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Thanks to all the slam poets and friends who came out to Fletcher Free Library on a gorgeous Thursday night!
Final slam of the year is May 14! See you there!
Check out the photo gallery from past events! Click "Read More."
Check out the amazing work from all across the state! Let us know if you recognize any of the pieces or people. And show your friends and family! Congratulations, Writer of the Month Roland Downey (zeusfireair)!
Keep writing! We want to publish YOU in The Voice! AND record yourself giving a dramatic reading of your work! Or add photos! And remember to send photos, illustrations etc. for the Photo/Art Challenge to firstname.lastname@example.org!
Write about CLIMATE CHANGE and WIN CASH!
The Challenge: Use the power of YOUR words, images, audio and/or video to combat climate change and win big money! First place: $100 | Second place: $75 | Third place: $50 | Plus coupons, gifts and other fun stuff! DEADLINE EXTENDED TO TONIGHT AT MIDNIGHT -- FRIDAY, APRIL 17!
The Prompt: Climate: Using words, images, audio and/or video, respond to one of the three prompts below. Feel free to choose the medium or multi-media that work best for you to convey your message in the most powerful way you can. Respond to one of the three options below:
I thought the world was getting better.
When I was born I thought the world molded itself into the place it is.
The debates on racism and gay marriage where over in my mind.
I looked back on those conversations as history.
How they were a problem is still a mystery.
I laughed at how mean people had been,
Not accepting people in their own skin.
I was taught in school that we are not divided by
our sexual orientation or the things that we do.
Springtime is light,
and the longer days, and the sound of birds outside my window
reveling in the smooth breeze,
and landing on the apple branches.
The branches touch the sky, and I climb the branches
to feel the sun on my hands and face
I'd forgotten what the sun felt like on the back of my neck. It's good to remember.
Springtime is to forget
Rain falls in a clear, steady downpour that coats the world in grey. Water runs down the sidewalks and across the street as the bus splashes noisily through it. It's windows frame the faces of the passengers; they stare with little interest at the city outside. People scurry by, the less fortunate who have only their umbrellas to shelter them from the weather. The clock at the front of the bus reads 3:37 pm. I sigh, leaning my head against the window and feeling the cold of the glass as it presses against my cheek.
Seattle is used to this kind of weather. We see it often; the water turning our city into so many shades of grey and blue. We go about our business; progress doesn't stop for rain. We wake up, go out. We are fed facts each day, statistics and dates and names and then are forced to spit it back out again, prove that we know it. Society welcomes those who do this well, the news reporters feeding us stories of death in faraway places as we eat our breakfast cereal, and watch with eyes wide open. The models who put on the high heeled shoes and show us just how bad we look. Society pushes away those who don't have the vision to see the news; who can't fit into those shoes. It's a fact of life I know well.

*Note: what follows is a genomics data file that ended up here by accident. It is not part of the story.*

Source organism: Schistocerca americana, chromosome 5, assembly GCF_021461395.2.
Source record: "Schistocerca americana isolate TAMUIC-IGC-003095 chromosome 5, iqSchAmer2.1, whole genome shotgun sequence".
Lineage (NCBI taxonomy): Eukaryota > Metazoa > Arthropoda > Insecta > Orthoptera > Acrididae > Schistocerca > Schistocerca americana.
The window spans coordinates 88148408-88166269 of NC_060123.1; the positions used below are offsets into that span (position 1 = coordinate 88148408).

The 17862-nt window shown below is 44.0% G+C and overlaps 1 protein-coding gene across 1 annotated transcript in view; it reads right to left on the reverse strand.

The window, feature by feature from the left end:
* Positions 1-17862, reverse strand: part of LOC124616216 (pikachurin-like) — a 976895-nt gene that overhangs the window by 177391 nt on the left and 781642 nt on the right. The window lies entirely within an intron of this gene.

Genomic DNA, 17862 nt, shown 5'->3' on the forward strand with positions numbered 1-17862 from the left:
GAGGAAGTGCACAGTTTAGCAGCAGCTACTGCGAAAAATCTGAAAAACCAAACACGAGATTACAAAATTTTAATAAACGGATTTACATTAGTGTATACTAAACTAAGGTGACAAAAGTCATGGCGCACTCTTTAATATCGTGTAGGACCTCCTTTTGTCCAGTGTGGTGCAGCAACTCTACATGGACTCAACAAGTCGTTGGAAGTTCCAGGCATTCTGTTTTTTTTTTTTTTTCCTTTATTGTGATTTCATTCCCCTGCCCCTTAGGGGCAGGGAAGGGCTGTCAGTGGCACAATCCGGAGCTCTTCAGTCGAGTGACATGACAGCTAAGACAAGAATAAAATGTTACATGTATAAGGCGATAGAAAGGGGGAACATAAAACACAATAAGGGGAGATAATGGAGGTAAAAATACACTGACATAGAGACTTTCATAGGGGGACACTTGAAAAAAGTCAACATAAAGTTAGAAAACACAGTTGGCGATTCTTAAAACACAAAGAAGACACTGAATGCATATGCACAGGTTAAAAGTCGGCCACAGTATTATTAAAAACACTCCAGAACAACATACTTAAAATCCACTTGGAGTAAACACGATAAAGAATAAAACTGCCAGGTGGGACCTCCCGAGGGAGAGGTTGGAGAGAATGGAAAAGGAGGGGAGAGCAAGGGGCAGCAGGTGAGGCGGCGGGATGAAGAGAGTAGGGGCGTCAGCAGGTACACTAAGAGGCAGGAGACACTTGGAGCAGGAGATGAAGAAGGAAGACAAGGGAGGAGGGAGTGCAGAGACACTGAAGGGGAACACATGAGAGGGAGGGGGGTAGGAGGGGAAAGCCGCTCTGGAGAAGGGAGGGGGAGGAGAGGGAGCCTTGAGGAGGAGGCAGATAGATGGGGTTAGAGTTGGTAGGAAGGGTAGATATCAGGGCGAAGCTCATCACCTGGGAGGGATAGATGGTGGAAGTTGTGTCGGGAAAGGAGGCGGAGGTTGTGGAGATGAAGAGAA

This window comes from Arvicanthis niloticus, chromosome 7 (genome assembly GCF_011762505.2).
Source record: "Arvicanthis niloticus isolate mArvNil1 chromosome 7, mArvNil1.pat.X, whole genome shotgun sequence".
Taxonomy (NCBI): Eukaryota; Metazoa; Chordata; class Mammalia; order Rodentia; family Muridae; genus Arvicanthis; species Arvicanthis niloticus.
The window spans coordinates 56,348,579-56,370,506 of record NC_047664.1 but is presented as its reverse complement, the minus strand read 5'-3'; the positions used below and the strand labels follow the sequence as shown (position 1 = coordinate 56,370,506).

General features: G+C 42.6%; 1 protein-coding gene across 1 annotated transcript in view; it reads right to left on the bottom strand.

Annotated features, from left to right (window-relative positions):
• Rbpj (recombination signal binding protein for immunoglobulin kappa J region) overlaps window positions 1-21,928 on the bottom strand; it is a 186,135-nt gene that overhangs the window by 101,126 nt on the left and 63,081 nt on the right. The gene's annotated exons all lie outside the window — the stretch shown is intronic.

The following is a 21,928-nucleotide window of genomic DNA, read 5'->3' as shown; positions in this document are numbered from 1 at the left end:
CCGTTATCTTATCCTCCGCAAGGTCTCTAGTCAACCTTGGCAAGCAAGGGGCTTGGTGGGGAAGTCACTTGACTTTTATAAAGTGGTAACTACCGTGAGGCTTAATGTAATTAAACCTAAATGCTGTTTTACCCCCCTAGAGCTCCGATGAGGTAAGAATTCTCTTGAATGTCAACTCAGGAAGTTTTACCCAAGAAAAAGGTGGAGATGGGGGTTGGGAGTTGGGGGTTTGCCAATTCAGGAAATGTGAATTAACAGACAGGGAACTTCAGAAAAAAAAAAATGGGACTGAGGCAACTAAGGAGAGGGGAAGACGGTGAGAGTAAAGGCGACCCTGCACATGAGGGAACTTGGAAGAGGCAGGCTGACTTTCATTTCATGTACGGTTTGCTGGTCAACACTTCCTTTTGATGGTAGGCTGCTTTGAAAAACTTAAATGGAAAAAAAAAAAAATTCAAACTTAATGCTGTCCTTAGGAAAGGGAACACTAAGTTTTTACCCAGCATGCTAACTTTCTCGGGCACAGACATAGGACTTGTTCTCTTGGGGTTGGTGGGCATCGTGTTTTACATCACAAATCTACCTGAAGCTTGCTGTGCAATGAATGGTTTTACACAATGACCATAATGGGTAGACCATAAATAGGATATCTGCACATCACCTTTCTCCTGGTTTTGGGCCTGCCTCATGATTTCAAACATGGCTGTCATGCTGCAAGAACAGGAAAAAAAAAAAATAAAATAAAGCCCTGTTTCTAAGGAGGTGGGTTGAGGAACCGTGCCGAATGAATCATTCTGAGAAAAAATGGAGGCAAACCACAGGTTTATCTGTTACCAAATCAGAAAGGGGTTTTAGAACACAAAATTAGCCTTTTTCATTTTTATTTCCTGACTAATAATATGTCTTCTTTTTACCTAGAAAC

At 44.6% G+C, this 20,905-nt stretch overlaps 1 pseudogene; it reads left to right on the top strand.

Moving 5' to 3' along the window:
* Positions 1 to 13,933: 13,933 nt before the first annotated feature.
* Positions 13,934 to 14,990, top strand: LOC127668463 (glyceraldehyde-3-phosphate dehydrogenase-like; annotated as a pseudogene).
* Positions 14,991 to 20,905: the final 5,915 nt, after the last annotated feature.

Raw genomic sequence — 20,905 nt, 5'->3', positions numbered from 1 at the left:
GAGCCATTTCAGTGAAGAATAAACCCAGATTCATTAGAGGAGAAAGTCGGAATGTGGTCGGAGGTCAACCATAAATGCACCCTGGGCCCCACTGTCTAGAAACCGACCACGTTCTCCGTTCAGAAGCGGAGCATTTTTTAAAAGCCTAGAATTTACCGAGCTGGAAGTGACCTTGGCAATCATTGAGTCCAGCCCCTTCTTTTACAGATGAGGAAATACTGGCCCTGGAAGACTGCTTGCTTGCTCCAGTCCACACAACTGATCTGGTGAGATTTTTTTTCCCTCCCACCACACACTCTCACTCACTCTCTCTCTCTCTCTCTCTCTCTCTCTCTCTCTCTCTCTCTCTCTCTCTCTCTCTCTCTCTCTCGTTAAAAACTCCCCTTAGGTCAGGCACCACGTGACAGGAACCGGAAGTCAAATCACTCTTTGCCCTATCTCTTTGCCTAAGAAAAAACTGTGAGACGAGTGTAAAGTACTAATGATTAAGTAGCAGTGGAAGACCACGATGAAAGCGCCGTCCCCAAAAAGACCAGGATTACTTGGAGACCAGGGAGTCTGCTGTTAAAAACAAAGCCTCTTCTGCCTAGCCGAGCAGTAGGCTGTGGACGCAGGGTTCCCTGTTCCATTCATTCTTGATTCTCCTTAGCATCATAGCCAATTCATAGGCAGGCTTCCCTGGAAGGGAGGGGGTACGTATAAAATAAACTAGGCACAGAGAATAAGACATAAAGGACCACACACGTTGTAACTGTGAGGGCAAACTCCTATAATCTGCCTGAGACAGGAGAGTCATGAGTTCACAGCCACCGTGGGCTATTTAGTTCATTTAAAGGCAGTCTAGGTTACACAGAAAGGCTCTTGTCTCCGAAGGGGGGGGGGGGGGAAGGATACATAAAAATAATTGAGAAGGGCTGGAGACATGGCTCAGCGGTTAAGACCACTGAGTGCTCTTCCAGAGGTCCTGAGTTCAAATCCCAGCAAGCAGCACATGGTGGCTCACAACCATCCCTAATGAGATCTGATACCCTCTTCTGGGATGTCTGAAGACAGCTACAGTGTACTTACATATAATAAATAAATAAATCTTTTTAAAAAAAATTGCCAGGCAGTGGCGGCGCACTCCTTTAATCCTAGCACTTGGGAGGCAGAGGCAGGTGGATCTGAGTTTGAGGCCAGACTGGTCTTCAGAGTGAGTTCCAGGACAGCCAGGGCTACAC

Pulling my journal from my bag, I open it and write in bold, purposeful letters: January 15th, 2012. I watch the way the raindrops slide down the window, each one like a single tear. My pencil floats across the page, capturing the poetry of the rain.
He sits alone.
In the middle of the lunch room.
Just him, at the pink allergy table.
And God only knows,
there MUST be someone without peanut butter.
But both God and I know,
no one will sit with him.
He may be annoying,
I like steamed broccoli with garlic, and getting new shoes,
But hate fire alarms and popping balloons.
I like reading Harry Potter and visiting big amusement parks,
But hate really big cities, especially when they’re dark.
I like long fuzzy socks and dessert scented candles,
But hate dried clay on my hands and sand in my sandles.
I like traveling abroad and shopping for clothes,
I snuggle deep beneath my little moss blanket on my wooden bed deep inside of the hollow tree village. Mamma and Papa are amidst another heateed argument over the same old topic: humans. The citizens of Killarney betrayed us 50 years ago but my clan is so bitter it may as well have been 50 days ago! To be completely fair it was not the citizens of Killarney who betrayed us but their town leader, Mister Amos Flaherty who was cruel to us wee folk. Thats when everything changed for us.
Grammy sometimes tells me stories of how it used to be. She said that the folks would dance in the center of the town and we rode on their shoulders. The little children used to braid our hair. They treated us like one of their own. As she said, the people were in tears on the streets as we left. They loved us. She’d tell me stories whenever it rained, whenever I was ill or honestly whenever she could keep me in the tree for more than 10 minutes.
People are a lot like pencils
At some points, we just... break.
We always want to erase our mistakes
but after a while there isn’t any eraser to erase with.
Others shave us down,
trying to strip us down from the part
that matters the most.
But we can always be sharpened again.
Unless we get too short.
For most people Vermont is that pretty picture sitting on your mantelpiece, the chartreuse colored fields, leading up to British-racing-green mountains, with the clear blue skies overhead providing the perfect background for that round barn on top of a bluff.